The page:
What to Look for When Buying a House (The Cheapest One on the Block)

You’ve finally made the decision to buy a house. It’s a huge step for you financially, and you don’t want to make a misstep. You think you know what to look for when buying a house, but when you start clicking through Zillow, everything in your price range seems so…well…not exactly your dream house.

What to look for when buying a house? (Hint: the cheapest one on the block!)
What to look for when buying a house? The ugly duckling.

It can feel deflating when you realize that your vision of buying a perfect house in your favorite neighborhood doesn’t match up to your reality. Actually, it can be down right depressing.

Maybe you start to panic and wonder if you could ever be happy buying a house that isn’t up to your standards? Should you fork over the extra money each month and stretch your budget to buy one of the nicer homes on the block?


The smartest thing you can do is to buy the least expensive home in the neighborhood you desire. Let’s talk about what to look for when buying a house, and why you should smile smugly when you close on the cheapest house on the block.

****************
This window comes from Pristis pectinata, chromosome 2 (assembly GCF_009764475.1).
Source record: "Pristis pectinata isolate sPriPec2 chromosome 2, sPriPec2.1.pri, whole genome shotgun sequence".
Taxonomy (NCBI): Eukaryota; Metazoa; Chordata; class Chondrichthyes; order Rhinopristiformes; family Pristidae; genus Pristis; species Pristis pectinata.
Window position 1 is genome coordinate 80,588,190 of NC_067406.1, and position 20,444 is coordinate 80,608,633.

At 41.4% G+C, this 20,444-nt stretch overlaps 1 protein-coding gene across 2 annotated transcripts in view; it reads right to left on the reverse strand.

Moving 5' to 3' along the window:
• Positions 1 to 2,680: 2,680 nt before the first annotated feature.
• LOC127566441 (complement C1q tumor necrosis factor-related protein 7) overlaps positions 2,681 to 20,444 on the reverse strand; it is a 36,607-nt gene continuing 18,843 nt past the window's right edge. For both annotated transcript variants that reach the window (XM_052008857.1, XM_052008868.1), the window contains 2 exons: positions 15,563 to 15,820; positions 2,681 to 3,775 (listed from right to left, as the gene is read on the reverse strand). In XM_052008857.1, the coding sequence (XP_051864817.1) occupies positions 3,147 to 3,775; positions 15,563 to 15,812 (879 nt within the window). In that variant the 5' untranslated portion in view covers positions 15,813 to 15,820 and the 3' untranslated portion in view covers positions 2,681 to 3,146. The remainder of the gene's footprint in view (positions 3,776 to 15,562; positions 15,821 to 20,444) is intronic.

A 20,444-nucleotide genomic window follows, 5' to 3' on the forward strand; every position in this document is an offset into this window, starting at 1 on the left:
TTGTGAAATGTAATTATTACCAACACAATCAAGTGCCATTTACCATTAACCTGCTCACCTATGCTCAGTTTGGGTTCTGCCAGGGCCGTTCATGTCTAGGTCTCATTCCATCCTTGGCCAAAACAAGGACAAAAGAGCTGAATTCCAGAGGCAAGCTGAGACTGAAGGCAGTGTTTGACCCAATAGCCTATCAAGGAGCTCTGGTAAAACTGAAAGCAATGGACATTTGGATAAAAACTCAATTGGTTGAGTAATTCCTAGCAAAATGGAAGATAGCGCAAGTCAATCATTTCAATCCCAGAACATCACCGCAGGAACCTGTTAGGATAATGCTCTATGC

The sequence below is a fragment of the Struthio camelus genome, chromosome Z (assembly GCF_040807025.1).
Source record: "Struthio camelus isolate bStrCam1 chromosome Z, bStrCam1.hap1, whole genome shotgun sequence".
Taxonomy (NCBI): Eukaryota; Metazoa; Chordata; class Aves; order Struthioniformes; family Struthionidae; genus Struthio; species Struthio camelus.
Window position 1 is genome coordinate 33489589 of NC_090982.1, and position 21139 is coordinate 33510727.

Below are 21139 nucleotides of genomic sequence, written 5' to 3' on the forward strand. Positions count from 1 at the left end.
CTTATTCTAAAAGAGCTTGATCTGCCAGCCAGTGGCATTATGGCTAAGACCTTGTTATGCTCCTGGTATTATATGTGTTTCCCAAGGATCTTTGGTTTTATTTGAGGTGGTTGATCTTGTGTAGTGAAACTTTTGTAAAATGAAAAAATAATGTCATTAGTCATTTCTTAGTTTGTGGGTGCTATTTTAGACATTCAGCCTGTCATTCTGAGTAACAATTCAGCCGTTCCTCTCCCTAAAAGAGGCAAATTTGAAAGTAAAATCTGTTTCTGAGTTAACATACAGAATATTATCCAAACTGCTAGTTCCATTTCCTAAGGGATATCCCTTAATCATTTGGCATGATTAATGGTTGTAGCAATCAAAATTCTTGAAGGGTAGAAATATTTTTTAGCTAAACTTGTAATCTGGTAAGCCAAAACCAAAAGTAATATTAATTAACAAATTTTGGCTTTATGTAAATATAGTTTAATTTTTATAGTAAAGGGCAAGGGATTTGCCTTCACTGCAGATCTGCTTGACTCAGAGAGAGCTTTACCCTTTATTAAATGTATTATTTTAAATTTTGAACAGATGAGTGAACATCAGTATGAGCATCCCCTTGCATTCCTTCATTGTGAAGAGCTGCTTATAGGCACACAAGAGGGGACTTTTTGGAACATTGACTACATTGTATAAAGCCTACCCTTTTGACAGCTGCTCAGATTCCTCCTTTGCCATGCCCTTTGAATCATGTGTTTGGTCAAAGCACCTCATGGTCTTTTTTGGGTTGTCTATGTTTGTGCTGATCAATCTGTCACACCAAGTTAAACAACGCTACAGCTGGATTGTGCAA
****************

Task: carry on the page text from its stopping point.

Premium prices are mostly about cosmetics

In most planned neighborhoods and subdivisions, houses are pretty similar from one to another. A builder buys up a tract of land, subdivides it into individual lots, then puts up dozens or even hundreds of essentially identical units.

If that’s the case, then why are there price variations of 10% to 15% on properties for sale in the same subdivision? Cosmetics. Outdated cabinets, flooring, ugly wall colors, and neglected landscaping are all easy to change yourself after moving in.

Ask any successful real estate investor and they’ll tell you it’s better to buy a house that needs a good cleaning, a fresh coat of paint and a yard clean up. You’ll get more house for the money.

Until a generation or so ago, first time home buyers often bought “fixer uppers” (aka houses that needed some love and elbow grease). Today, everyone wants to buy “turnkeys,” which are houses that are in move-in condition, no remedial work necessary. It may be more convenient to buy such a property, but you’ll pay tons more for it.

Any extra price you pay will be financed

When it comes to what to look for when buying a house, there are two important points to remember here:

  1. Any premium you pay for a house will be proportionally included in your mortgage and paid for over a 15 or 30 year period, and
  2. The benefits of the cosmetic superiority of one house over another will last about five years at best. After that, you’ll have to start replacing and repainting anyway

Let’s say you have a choice in buying Property A that needs some tender loving care for $200,000, and Property B that’s in mint condition and selling at $225,000. You plan to put 20% down in either case, and take a 30 year mortgage for the balance. The down payment on Property A will be $40,000, while on Property B it will be $45,000.